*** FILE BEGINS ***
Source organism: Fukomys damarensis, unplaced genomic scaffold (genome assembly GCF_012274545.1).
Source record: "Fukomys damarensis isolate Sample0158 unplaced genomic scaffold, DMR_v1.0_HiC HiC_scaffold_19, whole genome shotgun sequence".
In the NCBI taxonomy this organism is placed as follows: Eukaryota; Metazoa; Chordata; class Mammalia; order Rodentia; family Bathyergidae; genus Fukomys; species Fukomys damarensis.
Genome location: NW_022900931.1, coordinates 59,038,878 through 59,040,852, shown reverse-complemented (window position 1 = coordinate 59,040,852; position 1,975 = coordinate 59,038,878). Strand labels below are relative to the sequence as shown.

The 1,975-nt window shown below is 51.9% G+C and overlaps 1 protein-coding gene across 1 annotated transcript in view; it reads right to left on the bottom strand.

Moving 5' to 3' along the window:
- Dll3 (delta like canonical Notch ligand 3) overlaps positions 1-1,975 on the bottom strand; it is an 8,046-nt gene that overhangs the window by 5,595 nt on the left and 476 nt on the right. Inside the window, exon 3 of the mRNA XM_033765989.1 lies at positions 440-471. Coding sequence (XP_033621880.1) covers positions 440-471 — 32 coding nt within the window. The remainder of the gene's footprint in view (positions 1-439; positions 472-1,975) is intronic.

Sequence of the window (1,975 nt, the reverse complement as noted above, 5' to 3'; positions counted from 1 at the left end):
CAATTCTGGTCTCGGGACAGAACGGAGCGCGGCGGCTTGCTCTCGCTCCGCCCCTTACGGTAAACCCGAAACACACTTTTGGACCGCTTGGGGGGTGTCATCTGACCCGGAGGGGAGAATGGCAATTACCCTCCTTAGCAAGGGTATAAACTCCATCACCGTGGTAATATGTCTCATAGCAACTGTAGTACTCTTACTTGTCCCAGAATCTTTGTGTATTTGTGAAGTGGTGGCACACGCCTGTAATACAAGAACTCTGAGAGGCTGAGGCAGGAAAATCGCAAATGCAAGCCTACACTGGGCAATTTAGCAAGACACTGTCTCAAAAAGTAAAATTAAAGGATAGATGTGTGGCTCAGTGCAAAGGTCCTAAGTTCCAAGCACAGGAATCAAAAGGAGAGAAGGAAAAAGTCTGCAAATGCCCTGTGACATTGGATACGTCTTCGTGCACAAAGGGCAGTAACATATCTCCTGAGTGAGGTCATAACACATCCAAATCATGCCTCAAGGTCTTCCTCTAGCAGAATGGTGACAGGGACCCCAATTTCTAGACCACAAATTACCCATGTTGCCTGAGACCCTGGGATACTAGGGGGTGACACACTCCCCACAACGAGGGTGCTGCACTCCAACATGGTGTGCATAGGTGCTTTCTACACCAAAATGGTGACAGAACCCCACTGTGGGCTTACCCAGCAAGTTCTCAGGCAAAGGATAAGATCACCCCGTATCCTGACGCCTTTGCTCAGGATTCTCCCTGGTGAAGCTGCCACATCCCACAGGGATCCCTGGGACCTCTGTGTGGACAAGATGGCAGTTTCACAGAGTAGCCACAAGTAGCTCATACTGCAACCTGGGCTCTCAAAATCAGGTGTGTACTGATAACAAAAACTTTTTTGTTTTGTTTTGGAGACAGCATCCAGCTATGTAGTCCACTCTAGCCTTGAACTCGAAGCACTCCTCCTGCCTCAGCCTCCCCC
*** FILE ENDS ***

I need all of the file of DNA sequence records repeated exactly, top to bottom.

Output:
Source organism: Fukomys damarensis, unplaced genomic scaffold (genome assembly GCF_012274545.1).
Source record: "Fukomys damarensis isolate Sample0158 unplaced genomic scaffold, DMR_v1.0_HiC HiC_scaffold_19, whole genome shotgun sequence".
In the NCBI taxonomy this organism is placed as follows: Eukaryota; Metazoa; Chordata; class Mammalia; order Rodentia; family Bathyergidae; genus Fukomys; species Fukomys damarensis.
Genome location: NW_022900931.1, coordinates 59,038,878 through 59,040,852, shown reverse-complemented (window position 1 = coordinate 59,040,852; position 1,975 = coordinate 59,038,878). Strand labels below are relative to the sequence as shown.

The 1,975-nt window shown below is 51.9% G+C and overlaps 1 protein-coding gene across 1 annotated transcript in view; it reads right to left on the bottom strand.

Moving 5' to 3' along the window:
- Dll3 (delta like canonical Notch ligand 3) overlaps positions 1-1,975 on the bottom strand; it is an 8,046-nt gene that overhangs the window by 5,595 nt on the left and 476 nt on the right. Inside the window, exon 3 of the mRNA XM_033765989.1 lies at positions 440-471. Coding sequence (XP_033621880.1) covers positions 440-471 — 32 coding nt within the window. The remainder of the gene's footprint in view (positions 1-439; positions 472-1,975) is intronic.

Sequence of the window (1,975 nt, the reverse complement as noted above, 5' to 3'; positions counted from 1 at the left end):
CAATTCTGGTCTCGGGACAGAACGGAGCGCGGCGGCTTGCTCTCGCTCCGCCCCTTACGGTAAACCCGAAACACACTTTTGGACCGCTTGGGGGGTGTCATCTGACCCGGAGGGGAGAATGGCAATTACCCTCCTTAGCAAGGGTATAAACTCCATCACCGTGGTAATATGTCTCATAGCAACTGTAGTACTCTTACTTGTCCCAGAATCTTTGTGTATTTGTGAAGTGGTGGCACACGCCTGTAATACAAGAACTCTGAGAGGCTGAGGCAGGAAAATCGCAAATGCAAGCCTACACTGGGCAATTTAGCAAGACACTGTCTCAAAAAGTAAAATTAAAGGATAGATGTGTGGCTCAGTGCAAAGGTCCTAAGTTCCAAGCACAGGAATCAAAAGGAGAGAAGGAAAAAGTCTGCAAATGCCCTGTGACATTGGATACGTCTTCGTGCACAAAGGGCAGTAACATATCTCCTGAGTGAGGTCATAACACATCCAAATCATGCCTCAAGGTCTTCCTCTAGCAGAATGGTGACAGGGACCCCAATTTCTAGACCACAAATTACCCATGTTGCCTGAGACCCTGGGATACTAGGGGGTGACACACTCCCCACAACGAGGGTGCTGCACTCCAACATGGTGTGCATAGGTGCTTTCTACACCAAAATGGTGACAGAACCCCACTGTGGGCTTACCCAGCAAGTTCTCAGGCAAAGGATAAGATCACCCCGTATCCTGACGCCTTTGCTCAGGATTCTCCCTGGTGAAGCTGCCACATCCCACAGGGATCCCTGGGACCTCTGTGTGGACAAGATGGCAGTTTCACAGAGTAGCCACAAGTAGCTCATACTGCAACCTGGGCTCTCAAAATCAGGTGTGTACTGATAACAAAAACTTTTTTGTTTTGTTTTGGAGACAGCATCCAGCTATGTAGTCCACTCTAGCCTTGAACTCGAAGCACTCCTCCTGCCTCAGCCTCCCCC